Abstract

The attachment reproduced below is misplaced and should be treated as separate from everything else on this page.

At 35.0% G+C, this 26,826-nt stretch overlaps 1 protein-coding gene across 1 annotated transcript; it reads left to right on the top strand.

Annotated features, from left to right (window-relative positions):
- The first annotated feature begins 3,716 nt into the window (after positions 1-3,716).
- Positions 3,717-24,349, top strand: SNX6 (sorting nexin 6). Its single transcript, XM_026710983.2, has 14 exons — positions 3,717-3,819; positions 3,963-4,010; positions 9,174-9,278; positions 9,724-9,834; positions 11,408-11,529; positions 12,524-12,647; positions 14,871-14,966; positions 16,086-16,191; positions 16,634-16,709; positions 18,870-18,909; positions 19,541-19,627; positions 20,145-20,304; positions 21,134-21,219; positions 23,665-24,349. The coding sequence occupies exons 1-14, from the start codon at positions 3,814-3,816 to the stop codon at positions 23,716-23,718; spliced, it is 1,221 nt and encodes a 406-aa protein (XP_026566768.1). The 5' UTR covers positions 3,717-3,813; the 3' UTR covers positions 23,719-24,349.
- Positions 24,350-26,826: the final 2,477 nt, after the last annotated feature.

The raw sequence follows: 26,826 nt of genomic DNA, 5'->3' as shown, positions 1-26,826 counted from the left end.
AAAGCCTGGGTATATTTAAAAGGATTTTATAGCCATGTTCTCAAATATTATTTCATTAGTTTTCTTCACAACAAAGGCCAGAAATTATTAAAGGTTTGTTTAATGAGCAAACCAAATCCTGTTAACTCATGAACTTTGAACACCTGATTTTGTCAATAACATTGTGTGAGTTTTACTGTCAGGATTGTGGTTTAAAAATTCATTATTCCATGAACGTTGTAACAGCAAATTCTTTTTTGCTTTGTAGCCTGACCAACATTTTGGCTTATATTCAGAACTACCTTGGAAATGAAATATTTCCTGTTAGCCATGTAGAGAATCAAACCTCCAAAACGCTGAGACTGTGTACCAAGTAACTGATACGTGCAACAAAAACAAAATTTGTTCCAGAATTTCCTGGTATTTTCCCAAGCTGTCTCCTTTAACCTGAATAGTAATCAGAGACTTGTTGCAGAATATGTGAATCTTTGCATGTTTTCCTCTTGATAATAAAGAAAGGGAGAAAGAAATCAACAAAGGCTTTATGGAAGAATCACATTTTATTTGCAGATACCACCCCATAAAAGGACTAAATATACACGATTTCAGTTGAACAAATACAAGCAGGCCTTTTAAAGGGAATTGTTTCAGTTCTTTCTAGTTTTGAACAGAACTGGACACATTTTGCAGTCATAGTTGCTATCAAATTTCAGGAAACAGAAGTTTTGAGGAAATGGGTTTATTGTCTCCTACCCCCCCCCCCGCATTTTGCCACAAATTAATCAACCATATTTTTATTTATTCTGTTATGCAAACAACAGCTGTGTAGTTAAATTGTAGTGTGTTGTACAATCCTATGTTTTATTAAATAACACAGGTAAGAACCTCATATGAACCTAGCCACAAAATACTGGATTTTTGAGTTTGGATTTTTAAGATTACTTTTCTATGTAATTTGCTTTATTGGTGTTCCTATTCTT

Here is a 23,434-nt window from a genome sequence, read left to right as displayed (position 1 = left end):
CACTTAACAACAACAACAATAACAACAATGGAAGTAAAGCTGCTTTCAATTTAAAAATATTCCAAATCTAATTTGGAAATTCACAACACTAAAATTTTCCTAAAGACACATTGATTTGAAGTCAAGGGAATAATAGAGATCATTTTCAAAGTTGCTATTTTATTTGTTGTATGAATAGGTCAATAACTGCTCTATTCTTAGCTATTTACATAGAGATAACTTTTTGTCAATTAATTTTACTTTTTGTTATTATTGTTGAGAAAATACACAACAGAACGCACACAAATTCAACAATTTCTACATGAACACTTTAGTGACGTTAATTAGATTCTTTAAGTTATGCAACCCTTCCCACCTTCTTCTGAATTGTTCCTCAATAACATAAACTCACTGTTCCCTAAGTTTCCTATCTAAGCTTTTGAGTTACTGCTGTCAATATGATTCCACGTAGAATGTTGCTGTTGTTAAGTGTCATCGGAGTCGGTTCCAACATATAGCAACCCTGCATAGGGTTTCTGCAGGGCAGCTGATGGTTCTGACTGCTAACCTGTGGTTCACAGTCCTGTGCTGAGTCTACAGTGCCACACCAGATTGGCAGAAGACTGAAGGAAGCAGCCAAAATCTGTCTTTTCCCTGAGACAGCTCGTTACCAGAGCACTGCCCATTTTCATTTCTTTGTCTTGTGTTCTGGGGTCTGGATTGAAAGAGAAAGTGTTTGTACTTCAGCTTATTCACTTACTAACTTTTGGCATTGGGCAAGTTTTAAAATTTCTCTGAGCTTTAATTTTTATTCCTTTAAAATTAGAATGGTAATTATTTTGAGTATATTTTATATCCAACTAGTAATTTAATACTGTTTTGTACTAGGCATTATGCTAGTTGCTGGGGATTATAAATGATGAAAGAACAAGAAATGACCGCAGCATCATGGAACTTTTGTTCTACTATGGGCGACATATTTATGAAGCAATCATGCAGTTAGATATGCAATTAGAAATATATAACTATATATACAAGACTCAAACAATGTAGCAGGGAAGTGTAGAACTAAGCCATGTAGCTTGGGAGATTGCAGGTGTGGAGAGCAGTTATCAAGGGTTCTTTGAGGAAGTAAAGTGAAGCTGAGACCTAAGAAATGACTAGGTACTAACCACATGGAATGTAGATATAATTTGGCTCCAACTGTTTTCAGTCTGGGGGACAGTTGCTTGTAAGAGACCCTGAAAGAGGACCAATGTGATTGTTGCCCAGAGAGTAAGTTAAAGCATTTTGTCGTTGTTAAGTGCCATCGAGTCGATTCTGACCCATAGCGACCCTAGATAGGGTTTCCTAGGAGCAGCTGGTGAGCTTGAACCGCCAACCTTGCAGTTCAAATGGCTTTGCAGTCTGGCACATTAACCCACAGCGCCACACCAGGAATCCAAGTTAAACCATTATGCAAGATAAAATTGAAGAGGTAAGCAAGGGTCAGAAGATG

Spectacular, totally exhumed, carbonate mud buildups of Givetian age can be found in the southern Ahnet basin of the central Sahara. Their geometries range from isolated mud mounds to mud ridges up to 8 km long. The latter are the result of lateral coalescence of closely spaced, individual mounds. Mounds up to 40 m high and ridges up to 85 m high show original slopes of 25° to 65°. Frame-builders in the massive core of the buildups are restricted to scattered small tabulate and solitary rugose corals. The total absence of stromatoporoids, colonial rugose corals, and algae, as well as the lack of debris at the toes of the buildups, shows that they were constructed in deep water below the photic zone and storm wave base. The arrangement of the buildups in north- to northwest-trending clusters and ridges suggests that their distribution was controlled by early Variscan extensional movements inherited from Precambrian patterns.

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